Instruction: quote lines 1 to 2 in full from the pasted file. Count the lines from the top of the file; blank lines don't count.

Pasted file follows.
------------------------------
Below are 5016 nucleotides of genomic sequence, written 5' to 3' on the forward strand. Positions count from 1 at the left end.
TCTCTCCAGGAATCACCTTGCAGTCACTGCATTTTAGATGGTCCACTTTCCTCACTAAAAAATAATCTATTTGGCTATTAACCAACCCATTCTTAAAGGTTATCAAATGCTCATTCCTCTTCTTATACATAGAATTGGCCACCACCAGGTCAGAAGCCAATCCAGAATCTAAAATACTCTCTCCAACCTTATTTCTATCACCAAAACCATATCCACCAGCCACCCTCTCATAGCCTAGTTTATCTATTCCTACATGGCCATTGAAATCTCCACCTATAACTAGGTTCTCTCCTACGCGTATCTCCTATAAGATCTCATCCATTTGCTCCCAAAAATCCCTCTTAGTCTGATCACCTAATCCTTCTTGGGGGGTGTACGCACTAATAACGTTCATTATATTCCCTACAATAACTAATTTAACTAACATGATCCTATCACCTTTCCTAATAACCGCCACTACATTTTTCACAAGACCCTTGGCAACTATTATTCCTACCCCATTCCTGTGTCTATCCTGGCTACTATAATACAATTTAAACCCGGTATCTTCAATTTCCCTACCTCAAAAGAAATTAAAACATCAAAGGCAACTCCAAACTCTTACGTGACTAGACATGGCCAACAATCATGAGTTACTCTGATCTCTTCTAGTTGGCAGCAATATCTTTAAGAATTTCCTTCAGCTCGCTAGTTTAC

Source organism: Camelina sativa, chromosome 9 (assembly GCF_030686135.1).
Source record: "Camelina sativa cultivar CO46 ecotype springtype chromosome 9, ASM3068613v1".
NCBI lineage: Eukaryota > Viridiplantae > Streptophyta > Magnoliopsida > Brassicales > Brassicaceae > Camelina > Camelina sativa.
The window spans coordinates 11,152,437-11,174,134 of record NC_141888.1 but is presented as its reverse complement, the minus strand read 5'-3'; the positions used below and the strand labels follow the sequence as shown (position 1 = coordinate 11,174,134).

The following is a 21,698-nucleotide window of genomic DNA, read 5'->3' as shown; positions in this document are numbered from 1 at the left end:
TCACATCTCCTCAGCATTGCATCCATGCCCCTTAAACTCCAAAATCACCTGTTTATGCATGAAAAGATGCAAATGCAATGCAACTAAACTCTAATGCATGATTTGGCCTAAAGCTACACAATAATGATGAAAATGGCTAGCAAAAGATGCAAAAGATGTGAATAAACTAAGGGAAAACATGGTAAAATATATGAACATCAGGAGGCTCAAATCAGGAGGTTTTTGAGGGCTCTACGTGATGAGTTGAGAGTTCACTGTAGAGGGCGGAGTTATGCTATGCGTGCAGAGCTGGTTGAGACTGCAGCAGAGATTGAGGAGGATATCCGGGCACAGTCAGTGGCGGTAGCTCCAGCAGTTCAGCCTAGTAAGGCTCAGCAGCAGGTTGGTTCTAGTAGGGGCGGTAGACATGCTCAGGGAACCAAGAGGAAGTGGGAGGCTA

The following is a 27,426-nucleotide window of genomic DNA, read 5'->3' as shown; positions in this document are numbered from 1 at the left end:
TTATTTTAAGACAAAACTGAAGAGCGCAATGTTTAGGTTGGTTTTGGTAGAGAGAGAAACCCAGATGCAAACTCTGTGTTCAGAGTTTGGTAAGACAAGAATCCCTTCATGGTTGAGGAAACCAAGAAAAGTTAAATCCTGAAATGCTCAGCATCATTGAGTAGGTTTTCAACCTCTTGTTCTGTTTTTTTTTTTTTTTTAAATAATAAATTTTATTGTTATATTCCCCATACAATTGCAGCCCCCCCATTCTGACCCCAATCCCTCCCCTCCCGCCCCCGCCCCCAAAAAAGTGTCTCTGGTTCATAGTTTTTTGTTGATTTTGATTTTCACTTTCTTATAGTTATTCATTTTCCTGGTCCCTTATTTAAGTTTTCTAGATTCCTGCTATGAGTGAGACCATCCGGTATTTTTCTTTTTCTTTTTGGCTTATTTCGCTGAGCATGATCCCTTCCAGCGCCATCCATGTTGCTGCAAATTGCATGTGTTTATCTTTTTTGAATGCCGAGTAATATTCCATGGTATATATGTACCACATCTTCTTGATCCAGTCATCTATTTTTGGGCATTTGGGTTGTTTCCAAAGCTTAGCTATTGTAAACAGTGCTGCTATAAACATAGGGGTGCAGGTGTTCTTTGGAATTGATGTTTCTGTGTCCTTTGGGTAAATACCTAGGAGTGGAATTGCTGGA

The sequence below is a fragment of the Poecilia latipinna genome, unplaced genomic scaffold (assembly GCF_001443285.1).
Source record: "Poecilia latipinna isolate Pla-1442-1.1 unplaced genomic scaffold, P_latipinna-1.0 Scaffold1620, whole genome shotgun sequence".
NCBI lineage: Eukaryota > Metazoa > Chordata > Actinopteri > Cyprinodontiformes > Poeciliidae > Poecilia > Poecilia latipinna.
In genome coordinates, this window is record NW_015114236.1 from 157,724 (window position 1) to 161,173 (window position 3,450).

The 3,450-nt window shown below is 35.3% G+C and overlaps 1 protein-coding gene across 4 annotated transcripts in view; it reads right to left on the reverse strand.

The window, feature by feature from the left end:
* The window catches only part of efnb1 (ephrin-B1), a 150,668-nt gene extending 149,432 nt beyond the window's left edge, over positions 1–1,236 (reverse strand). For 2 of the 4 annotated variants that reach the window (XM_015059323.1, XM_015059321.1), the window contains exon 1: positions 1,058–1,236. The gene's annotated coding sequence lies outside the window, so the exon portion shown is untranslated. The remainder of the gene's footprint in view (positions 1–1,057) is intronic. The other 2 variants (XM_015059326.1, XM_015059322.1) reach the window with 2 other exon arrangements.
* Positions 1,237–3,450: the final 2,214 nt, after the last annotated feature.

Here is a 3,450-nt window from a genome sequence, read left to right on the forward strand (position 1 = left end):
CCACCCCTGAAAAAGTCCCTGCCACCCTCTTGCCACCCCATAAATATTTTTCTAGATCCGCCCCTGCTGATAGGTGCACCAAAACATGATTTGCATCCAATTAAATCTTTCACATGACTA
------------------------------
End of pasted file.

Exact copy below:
Below are 5016 nucleotides of genomic sequence, written 5' to 3' on the forward strand. Positions count from 1 at the left end.
TCTCTCCAGGAATCACCTTGCAGTCACTGCATTTTAGATGGTCCACTTTCCTCACTAAAAAATAATCTATTTGGCTATTAACCAACCCATTCTTAAAGGTTATCAAATGCTCATTCCTCTTCTTATACATAGAATTGGCCACCACCAGGTCAGAAGCCAATCCAGAATCTAAAATACTCTCTCCAACCTTATTTCTATCACCAAAACCATATCCACCAGCCACCCTCTCATAGCCTAGTTTATCTATTCCTACATGGCCATTGAAATCTCCACCTATAACTAGGTTCTCTCCTACGCGTATCTCCTATAAGATCTCATCCATTTGCTCCCAAAAATCCCTCTTAGTCTGATCACCTAATCCTTCTTGGGGGGTGTACGCACTAATAACGTTCATTATATTCCCTACAATAACTAATTTAACTAACATGATCCTATCACCTTTCCTAATAACCGCCACTACATTTTTCACAAGACCCTTGGCAACTATTATTCCTACCCCATTCCTGTGTCTATCCTGGCTACTATAATACAATTTAAACCCGGTATCTTCAATTTCCCTACCTCAAAAGAAATTAAAACATCAAAGGCAACTCCAAACTCTTACGTGACTAGACATGGCCAACAATCATGAGTTACTCTGATCTCTTCTAGTTGGCAGCAATATCTTTAAGAATTTCCTTCAGCTCGCTAGTTTAC